"I must study politics and war, that our sons may have liberty to study mathematics and philosophy to give their children a right to study painting, poetry, music."
I was a child when I first read this quote by John Adams and though I found it stirring, it also spoke a sobering truth: you can’t simply skip to the arts without a generation of accomplished professionals behind you—yet this is what I tried to do.
I was raised in a family of eight children in Britain’s worst area for child poverty, but aspired to "rise above my station" and pursue a career in writing. There were myriad missteps along the way, but here I am, earning a living.
There is much reflection and debate about ‘improving diversity in publishing’, but we seldom hear from working-class writers about the specific barriers faced and the tools used to overcome them. Here are five things I needed en route to publication.
Three years ago, I was invited to a careers day at my former school. I diligently printed out a hundred copies of a writing guide and prepared a display in the ‘Arts’ section of the hall. Then, I waited… and waited. I watched pupils flock to the NHS stand and gather booklets by the armful. Eventually, I abandoned my stall, slid into the crowd and pushed my guide into pupils’ hands, telling them that even med students needed to learn to write.
I understood why those pupils instinctively avoided the arts. Publishing poses a double threat; it’s an elite field with a high barrier to entry, but unlike law or medicine, it promises neither wealth nor stability. As such, even the most aspirational working-class pupils will seldom consider it.
This is why early intervention is so important. Diversity schemes which set entry limits at age 18 intervene far too late. Publishers should be visiting schools, running workshops and giving talks to convince working-class pupils that publishing is a viable career for them.
My own intervention happened when a teacher gifted me a notebook for my stories. I was aged 10 and without that early vote of confidence, wouldn't be working as a writer today. It could easily not have happened, which is why we need a systematic approach to early intervention.
An invite to your party
Social stratification often determines who gets a leg up in landing an internship, a job, an agent or a book deal. One’s connections can secure a plum spot on radio or TV, on a podcast or in print.
I felt quite disillusioned recently after listening to three podcast hosts—all upper middle class and privately educated—interview each other on their respective shows. This felt like a metaphor for the wider industry: hearing the same conversation between the same people who all met at the same party.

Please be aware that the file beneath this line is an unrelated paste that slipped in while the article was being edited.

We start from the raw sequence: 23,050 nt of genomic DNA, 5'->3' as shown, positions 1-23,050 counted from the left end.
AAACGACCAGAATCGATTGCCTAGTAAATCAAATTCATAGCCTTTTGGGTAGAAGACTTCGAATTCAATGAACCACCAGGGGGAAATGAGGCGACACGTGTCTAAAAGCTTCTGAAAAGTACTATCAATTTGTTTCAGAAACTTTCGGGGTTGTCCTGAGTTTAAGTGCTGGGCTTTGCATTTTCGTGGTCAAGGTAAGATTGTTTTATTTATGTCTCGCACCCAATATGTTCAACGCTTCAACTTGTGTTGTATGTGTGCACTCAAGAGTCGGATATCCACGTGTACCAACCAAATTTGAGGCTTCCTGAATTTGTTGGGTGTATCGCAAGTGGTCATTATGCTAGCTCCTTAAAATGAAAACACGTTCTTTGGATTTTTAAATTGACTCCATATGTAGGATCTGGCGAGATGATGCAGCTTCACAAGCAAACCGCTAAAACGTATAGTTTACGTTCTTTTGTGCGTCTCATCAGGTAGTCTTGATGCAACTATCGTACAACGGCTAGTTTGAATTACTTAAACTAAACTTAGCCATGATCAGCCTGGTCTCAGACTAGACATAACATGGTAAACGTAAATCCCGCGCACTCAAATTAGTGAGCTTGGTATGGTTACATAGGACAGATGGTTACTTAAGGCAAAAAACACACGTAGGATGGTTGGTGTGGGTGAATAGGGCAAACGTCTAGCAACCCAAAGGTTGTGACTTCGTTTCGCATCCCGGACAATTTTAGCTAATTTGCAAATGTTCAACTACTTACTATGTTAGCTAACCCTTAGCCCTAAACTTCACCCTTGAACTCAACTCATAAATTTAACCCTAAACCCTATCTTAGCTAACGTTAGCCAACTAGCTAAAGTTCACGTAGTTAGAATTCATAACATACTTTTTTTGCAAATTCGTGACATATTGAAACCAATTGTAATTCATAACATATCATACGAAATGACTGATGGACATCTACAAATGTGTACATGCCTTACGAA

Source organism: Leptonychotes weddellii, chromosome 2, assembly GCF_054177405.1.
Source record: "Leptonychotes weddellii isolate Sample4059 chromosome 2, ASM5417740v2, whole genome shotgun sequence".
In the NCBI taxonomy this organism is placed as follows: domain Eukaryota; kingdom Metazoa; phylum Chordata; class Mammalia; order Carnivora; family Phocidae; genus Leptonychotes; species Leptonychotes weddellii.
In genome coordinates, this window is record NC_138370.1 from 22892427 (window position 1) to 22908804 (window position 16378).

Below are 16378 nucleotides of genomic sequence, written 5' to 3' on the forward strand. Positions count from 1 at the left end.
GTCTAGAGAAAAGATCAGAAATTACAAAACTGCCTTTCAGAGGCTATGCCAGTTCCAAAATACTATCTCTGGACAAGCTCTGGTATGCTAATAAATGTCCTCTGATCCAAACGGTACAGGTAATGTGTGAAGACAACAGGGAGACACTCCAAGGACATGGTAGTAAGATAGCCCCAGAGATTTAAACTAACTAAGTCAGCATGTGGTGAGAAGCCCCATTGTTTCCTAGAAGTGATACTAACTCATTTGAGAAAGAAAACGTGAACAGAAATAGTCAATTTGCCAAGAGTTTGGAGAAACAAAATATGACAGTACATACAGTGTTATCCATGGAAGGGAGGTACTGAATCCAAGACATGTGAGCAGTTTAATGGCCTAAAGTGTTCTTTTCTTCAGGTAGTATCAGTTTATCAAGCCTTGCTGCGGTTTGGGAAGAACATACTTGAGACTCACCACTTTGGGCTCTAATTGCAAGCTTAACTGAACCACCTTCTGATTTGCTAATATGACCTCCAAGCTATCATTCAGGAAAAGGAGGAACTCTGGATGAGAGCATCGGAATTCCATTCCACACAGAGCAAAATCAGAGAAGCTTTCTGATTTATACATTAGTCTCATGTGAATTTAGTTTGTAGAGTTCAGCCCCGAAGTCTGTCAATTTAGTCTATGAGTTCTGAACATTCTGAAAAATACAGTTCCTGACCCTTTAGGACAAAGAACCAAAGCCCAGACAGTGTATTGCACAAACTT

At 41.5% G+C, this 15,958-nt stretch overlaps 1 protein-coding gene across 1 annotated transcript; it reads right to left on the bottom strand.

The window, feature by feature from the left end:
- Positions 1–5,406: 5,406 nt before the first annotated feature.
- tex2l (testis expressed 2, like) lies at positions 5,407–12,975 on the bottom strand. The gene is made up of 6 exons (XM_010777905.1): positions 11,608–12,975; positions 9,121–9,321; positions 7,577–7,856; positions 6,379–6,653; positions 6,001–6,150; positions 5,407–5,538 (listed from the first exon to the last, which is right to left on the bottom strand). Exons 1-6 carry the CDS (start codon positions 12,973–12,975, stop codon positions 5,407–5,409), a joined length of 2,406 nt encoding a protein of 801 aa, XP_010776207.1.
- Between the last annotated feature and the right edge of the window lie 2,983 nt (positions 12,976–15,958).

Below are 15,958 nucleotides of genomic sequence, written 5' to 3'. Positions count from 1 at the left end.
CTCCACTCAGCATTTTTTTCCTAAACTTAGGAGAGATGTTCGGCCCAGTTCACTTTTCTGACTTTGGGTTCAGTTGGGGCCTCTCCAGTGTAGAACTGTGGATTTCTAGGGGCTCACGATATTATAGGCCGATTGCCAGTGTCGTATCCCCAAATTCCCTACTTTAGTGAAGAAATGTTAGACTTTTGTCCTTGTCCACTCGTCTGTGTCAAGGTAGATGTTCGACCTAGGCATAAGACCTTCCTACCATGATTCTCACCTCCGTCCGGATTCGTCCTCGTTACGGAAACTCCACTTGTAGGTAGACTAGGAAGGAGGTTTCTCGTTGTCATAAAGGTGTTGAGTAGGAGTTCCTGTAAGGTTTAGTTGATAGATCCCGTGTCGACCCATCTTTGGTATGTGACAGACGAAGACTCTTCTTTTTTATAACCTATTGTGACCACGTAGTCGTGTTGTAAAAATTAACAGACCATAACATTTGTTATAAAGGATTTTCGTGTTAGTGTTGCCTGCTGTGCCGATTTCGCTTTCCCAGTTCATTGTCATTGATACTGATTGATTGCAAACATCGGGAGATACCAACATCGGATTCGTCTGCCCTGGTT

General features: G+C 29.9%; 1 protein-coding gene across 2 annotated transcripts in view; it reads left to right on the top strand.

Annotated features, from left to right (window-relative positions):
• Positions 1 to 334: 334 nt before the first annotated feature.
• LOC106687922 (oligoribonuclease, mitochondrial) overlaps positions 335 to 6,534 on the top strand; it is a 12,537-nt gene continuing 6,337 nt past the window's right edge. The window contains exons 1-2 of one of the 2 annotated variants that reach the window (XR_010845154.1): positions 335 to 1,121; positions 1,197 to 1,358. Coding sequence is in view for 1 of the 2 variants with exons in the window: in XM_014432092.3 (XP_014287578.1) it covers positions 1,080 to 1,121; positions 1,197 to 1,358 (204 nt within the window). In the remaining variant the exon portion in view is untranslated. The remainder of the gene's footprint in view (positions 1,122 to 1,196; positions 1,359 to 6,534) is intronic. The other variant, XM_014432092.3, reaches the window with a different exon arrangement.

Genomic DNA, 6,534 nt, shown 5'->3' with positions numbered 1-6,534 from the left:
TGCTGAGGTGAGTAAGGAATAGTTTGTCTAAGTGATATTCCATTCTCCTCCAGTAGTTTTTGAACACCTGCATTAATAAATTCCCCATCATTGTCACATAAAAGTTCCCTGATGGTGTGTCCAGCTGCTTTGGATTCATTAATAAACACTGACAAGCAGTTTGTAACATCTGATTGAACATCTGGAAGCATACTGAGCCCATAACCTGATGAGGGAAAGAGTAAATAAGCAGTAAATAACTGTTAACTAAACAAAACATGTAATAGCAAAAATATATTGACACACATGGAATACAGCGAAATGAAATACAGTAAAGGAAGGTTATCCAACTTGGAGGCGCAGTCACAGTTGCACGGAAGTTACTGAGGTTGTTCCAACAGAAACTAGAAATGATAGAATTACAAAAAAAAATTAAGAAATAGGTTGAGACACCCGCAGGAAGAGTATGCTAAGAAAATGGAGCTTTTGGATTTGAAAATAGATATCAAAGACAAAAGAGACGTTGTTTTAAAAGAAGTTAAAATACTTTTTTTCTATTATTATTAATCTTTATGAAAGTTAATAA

Working-class writers need an invitation to those parties. In gaining entry to exclusive book launches, industry events, after-dinner talks and panel discussions, we too can forge those all-important connections.
I will never forget receiving an invitation to dine with a group of authors and seeing in the email chain a message from an acquaintance: "can we invite Kia?" I was profoundly grateful for her thoughtfulness and encourage others to be similarly inclusive. It may smack of charity, but there are far greater evils in this industry.
The ‘right’ accent
"You don’t sound like you’re from Tower Hamlets," a prospective employer once told me as she perused my CV.
I smiled politely, not admitting that I thought shedding a working-class accent was a smart career move, similar to a summer internship at a prestigious firm or taking lessons in French. The ‘right’ accent conveys a certain level of cultural polish, that subtle combination of eloquence, confidence, taste and etiquette. It says "I am like you and you can therefore trust me."
This can create a chicken-and-egg situation where working-class people change their accents to enter elite fields and so we never hear those accents within, but until we see more openness towards class and geographical diversity, I fear this will remain a necessary tactic.
The most valuable currency in a writer’s career is one’s writing credits. The publications we write for and the stories we secure are used to assess our worth. As such, prestige becomes a substitute for the real-world currency of pounds and dollars.
Working-class writers who cannot afford to take unpaid internships or work for free can be forgiven then for choosing a career in law or medicine, or retail or bar-tending, or anything that pays them actual money.
I took several year-long breaks from writing so that I could afford to buy a home and live and work and eat. How many people like me never return to the fold?
Hiring equitably and paying a living wage are intrinsic to building a diverse workforce and maintaining a healthy industry.
Actress Jameela Jamil said recently that she campaigns against fat-shaming even though she is now slim because she’s more likely to be listened to: "Because I was curvaceous at the time, nobody listened to me. I’ve now lost weight … and now people are listening."
In the same way, we need successful working-class writers to highlight the inequities of the publishing industry. Writers like Sathnam Sanghera and Kit de Waal have reached a level of success where they can talk about nepotism or myopia in elite fields without seeming bitter. We need champions like them to continue speaking out and to keep diversity on our collective agenda.
I don’t want to ‘rewrite the canon’ or erase established voices, nor do I believe that ‘pale stale males’ have nothing of import to say. I think there’s space for all of us. As De Waal has said, it’s not a case of us or them but us and them. All we ask is that they hold a door open behind them so we have one fewer barrier to break.
Kia Abdullah is the author of Take It Back (HarperCollins, 2019) and the editor of outdoor travel blog Atlas & Boots.
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